[EDITOR'S NOTE: In keeping with John Oliver's recent suggestion on his Last Week Tonight program that we all #MakeDonaldDrumpfAgain — Drumpf was the original Drumpf family name — we’re going along. If Dan Savage can singlehandedly create a “Google problem” for Rick Santorum, the least we can do is try and help take a xenophobic racist “billionaire” down a few pegs.]
By now you’ve heard about how the Republican race for the presidential nomination has devolved into a howling brawl over who has the biggest hands.
But as Richard Nixon, the great grandfather of this mess, liked to say, let’s make one thing perfectly clear: What’s happening in the Republican party is not about Donald Drumpf.
That Drumpf is to blame for Republican disarray is the impression you’ll get if you listen to any number of Republican higher-ups. Mitt Romney, 2012’s lackluster standard bearer, is just the latest in an elephantine conga line to express his utter horror at the prospect of a Drumpf presidency. “Think of Donald Drumpfs personal qualities,” Romney quailed. “The bullying, the greed, the showing off, the misogyny, the absurd third grade theatrics…Now imagine your children and your grandchildren acting the way he does.”
Yet having said all this — and more — disparaging Drumpf, Romney backed away from refusing Drumpf his vote. He just hopes that vote can be for someone else. The same goes for The Donald’s Republican adversaries, “Little” Marco Rubio, evangelical ayatollah Ted Cruz, and good neighbor John Kasich. All, if it comes down to it, are willing to cast their votes for a person they say is a liar, a con man, and a fake.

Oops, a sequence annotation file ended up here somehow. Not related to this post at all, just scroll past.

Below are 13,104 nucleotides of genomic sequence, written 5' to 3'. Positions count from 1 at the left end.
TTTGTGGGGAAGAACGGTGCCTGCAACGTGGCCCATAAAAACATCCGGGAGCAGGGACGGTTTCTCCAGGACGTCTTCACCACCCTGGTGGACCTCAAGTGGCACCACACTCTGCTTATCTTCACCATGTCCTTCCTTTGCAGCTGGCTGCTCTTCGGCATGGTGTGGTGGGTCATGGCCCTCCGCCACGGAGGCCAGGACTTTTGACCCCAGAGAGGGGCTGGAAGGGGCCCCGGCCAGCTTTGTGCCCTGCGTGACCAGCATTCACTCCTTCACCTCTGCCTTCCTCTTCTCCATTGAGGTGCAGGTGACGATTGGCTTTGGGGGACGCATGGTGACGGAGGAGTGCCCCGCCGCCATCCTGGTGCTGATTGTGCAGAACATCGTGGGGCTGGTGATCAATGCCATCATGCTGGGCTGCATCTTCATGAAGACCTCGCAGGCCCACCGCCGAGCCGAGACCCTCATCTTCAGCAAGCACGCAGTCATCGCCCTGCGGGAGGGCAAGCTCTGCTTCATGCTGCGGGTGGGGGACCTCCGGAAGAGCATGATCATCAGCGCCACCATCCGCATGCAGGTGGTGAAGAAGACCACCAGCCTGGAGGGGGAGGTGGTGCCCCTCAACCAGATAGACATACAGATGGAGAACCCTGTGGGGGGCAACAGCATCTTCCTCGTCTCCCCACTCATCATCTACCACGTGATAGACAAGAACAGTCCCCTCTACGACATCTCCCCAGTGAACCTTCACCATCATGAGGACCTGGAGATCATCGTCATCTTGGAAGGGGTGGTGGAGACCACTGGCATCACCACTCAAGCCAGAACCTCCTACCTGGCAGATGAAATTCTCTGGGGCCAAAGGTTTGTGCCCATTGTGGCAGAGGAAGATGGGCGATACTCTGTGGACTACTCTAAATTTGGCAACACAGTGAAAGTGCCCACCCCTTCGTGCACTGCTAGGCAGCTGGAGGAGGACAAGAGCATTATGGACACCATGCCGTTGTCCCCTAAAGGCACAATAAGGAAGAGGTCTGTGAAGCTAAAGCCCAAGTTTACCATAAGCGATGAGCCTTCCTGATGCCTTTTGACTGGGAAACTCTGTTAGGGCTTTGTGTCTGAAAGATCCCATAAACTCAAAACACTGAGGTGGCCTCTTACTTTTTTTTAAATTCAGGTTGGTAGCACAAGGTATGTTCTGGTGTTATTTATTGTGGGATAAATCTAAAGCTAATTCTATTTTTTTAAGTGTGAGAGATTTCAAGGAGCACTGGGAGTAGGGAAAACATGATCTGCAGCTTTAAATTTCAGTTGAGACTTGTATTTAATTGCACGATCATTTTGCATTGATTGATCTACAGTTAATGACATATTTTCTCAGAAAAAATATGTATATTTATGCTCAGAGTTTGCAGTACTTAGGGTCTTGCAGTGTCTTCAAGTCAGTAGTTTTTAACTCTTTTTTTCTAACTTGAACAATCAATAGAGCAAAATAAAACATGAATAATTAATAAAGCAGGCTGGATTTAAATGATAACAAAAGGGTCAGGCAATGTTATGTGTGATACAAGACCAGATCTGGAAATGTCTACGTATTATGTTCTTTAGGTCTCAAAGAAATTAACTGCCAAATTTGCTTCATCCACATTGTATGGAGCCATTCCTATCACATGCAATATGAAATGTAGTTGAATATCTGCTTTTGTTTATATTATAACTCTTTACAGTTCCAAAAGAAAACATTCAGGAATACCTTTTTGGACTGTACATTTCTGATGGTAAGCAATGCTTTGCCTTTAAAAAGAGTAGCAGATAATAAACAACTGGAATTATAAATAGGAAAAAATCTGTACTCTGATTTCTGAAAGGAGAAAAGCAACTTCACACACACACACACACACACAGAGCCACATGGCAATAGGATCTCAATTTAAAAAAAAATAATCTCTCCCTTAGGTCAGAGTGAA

They are Republicans, after all.
But like I said, this is really not about Donald Drumpf. It’s about his constituency, the thousands of people who are showing up at his rallies and chanting his name. The more Republican poobahs tell these folks to reject Drumpf, the more they want to vote for him.
For over 40 years these people have been encouraged to believe that government can’t do anything right. And, sure enough, when they elected representatives who did their best to prove that this was true, government became just what they thought it was, overbearing and inefficient.
When it wasn’t the government screwing things up, it was welfare queens, or homosexuals, or immigrants, or humanists — somebody trying to take away Christmas or our guns or SUVs.
This has been going on since Richard Nixon decided his Republicans could make political hay by playing to the bigotry of southern Democrats disaffected by the passage of civil rights legislation giving African-Americans legal standing. Instead of helping whites to accept change, Nixon validated their resentment, turning the old Confederacy into a Republican stronghold.
Now the so-called Republican establishment finds itself over a barrel. A constituency it has spent decades cultivating, but barely serving, appears to have concluded that, based on all its been told, the time is right not for a mere president, but a strongman. Someone who will kick some ass.
Many Republicans seem to think that the way around Drumpf’s constituency will be to thwart Drumpf at their convention. As if Drumpf’s voters will simply shrug and do what they’re told. This seems like a country club dream, a belief in an idea of order that no longer exists.
Whether Drumpf is the Republican nominee or not, may no longer matter. The question, really, is how a Republican party dependent on a constituency that is so fed up with America competes.